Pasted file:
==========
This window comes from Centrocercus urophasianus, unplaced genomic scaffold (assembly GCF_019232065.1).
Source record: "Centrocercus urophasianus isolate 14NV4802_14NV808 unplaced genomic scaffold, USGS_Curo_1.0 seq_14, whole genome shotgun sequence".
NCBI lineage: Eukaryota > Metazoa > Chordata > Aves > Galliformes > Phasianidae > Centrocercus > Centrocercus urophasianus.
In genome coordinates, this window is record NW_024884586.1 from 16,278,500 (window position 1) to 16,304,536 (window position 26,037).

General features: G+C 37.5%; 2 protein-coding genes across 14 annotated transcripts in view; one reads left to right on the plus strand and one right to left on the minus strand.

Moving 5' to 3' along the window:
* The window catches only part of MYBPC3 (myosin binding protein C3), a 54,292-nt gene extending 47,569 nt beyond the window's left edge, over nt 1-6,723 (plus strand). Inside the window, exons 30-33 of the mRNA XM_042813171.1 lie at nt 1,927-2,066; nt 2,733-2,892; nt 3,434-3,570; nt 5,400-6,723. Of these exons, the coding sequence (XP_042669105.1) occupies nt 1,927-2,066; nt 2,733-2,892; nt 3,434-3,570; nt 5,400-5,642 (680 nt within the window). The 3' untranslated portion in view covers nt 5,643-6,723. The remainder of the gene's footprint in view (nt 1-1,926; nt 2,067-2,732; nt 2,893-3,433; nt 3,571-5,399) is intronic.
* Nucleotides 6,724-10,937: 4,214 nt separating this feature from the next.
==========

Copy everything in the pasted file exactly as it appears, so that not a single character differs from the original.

This window comes from Centrocercus urophasianus, unplaced genomic scaffold (assembly GCF_019232065.1).
Source record: "Centrocercus urophasianus isolate 14NV4802_14NV808 unplaced genomic scaffold, USGS_Curo_1.0 seq_14, whole genome shotgun sequence".
NCBI lineage: Eukaryota > Metazoa > Chordata > Aves > Galliformes > Phasianidae > Centrocercus > Centrocercus urophasianus.
In genome coordinates, this window is record NW_024884586.1 from 16,278,500 (window position 1) to 16,304,536 (window position 26,037).

General features: G+C 37.5%; 2 protein-coding genes across 14 annotated transcripts in view; one reads left to right on the plus strand and one right to left on the minus strand.

Moving 5' to 3' along the window:
* The window catches only part of MYBPC3 (myosin binding protein C3), a 54,292-nt gene extending 47,569 nt beyond the window's left edge, over nt 1-6,723 (plus strand). Inside the window, exons 30-33 of the mRNA XM_042813171.1 lie at nt 1,927-2,066; nt 2,733-2,892; nt 3,434-3,570; nt 5,400-6,723. Of these exons, the coding sequence (XP_042669105.1) occupies nt 1,927-2,066; nt 2,733-2,892; nt 3,434-3,570; nt 5,400-5,642 (680 nt within the window). The 3' untranslated portion in view covers nt 5,643-6,723. The remainder of the gene's footprint in view (nt 1-1,926; nt 2,067-2,732; nt 2,893-3,433; nt 3,571-5,399) is intronic.
* Nucleotides 6,724-10,937: 4,214 nt separating this feature from the next.